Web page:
You will encounter a lot of work by beginners, and this is a Good Thing; part of the value of the practice is encouraging folks to get started. If you’re looking through with the thought of finding professional work, you might do better to seek the more curated experience of following Jake Parker’s Twitter feed, or the @inktober feed.

The images above are just some examples (mostly by professionals) that caught my eye. I particularly enjoy those images in which the artist has included their drawing tools in the photo with the drawing.

(Images above [some of these names are just Twitter handles]: Jake Parker, Moemai, Max Dunbar, Meredith Dillman, Abbe Branberg, Camille Marie, Chordephra, Loish, Alyssa Tallent, Jason Chan, Mack Chater, Sweeny Boo, Yuko Shimizu, Paul Heaston, Nick Nikopoulos, Stoaty Weasel, Ian McQue, Ira Sluyterman van Langeweyde)

 
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Mary Sprague (update)

Mary Sprague, ink drawings, and watercolor of trees, chickens, rhinos
Mary Sprague is an artist based in St. Louis who I first covered back in 2010, and who works in ink, paint, pastel, wood and clay.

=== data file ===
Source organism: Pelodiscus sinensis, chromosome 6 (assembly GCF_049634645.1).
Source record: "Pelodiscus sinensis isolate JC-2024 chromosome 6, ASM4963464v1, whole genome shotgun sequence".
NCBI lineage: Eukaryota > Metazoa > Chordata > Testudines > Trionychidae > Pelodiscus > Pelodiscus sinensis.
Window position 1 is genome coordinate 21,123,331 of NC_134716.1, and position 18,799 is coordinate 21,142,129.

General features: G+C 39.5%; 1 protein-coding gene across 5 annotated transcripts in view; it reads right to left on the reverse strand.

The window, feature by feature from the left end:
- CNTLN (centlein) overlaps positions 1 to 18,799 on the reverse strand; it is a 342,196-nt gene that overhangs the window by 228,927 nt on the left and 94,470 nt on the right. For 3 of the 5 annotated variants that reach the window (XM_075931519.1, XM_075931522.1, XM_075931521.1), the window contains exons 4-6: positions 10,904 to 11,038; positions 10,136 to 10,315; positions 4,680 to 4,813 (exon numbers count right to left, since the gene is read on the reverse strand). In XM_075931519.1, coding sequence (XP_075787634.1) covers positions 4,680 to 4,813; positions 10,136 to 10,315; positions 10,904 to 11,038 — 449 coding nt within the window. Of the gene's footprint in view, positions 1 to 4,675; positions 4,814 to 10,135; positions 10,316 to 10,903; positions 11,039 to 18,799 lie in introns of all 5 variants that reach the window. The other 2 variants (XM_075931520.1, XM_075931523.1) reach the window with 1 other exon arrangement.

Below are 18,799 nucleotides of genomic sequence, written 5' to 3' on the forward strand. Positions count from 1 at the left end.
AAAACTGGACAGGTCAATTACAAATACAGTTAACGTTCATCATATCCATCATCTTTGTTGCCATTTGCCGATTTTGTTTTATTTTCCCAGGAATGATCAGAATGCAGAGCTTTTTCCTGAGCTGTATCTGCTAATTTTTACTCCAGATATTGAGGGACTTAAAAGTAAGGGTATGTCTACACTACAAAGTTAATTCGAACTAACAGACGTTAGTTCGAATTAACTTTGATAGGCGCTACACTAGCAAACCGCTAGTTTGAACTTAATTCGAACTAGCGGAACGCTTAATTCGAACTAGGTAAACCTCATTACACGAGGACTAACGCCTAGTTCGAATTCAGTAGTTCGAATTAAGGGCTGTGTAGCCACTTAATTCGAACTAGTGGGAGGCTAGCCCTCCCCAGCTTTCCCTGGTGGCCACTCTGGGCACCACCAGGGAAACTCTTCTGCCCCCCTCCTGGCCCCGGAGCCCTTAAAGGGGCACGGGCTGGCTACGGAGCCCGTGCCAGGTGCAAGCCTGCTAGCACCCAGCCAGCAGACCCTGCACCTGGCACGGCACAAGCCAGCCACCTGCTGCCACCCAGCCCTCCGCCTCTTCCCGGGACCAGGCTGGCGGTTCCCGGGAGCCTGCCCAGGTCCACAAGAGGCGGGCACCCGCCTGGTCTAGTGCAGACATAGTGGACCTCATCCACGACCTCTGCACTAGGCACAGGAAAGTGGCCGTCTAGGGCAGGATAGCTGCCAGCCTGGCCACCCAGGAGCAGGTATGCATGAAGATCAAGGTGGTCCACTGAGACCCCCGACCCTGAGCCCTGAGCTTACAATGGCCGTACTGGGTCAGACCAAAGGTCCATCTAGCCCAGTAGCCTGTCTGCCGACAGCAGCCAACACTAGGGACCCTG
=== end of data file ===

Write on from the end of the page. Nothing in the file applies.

Her website emphasizes her large scale drawings of chickens, done in pastel, charcoal and mixed media; there is also a series of images of rhinos in a mix of stylistic approaches and media, but it is her more straightforward pen and ink drawings of trees that most captured my attention.

In her tree drawings, Sprague’s light touch and fluid, almost scribbled line gives the drawings some of the character of etchings. She contrasts dark areas of dense hatching with light and airy passages where the image seems to dissolve into thin wisps of lines.

 
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Eye Candy for Today: Alexander Cozens ink and wash landscape drawing

Landscape with Ruined Temple, Alexander Cozens, Brown ink and wash over graphite; roughly 12 x 16 inches (32 x 40 cm); in the collection of the Yale Center for British Art
Landscape with Ruined Temple, Alexander Cozens

Brown ink and wash over graphite; roughly 12 x 16 inches (32 x 40 cm); in the collection of the Yale Center for British Art. Use the Zoom or Download links under the image on their site. Also available as a a zoomable image on Google Art Project and a downloadable file on Wikimedia Commons.

It could be that the middle ground and background are in the same ink as the foreground, just in a more diluted application, but I suspect this is actually two different inks, not an uncommon practice in 17th and 18th century ink drawings.

The difference in value in the three primary planes gives the image an appealing sense of depth, and the more subtle value gradations within each plane provide a sense of textural presence.

I love the texture of the hatching in the lighter or more dilute application of pen in the middle ground, and the way Cozens has used shadow across the right side of the foreground, suggesting even more depth in the form of unseen objects to the right of — or even behind — the viewer.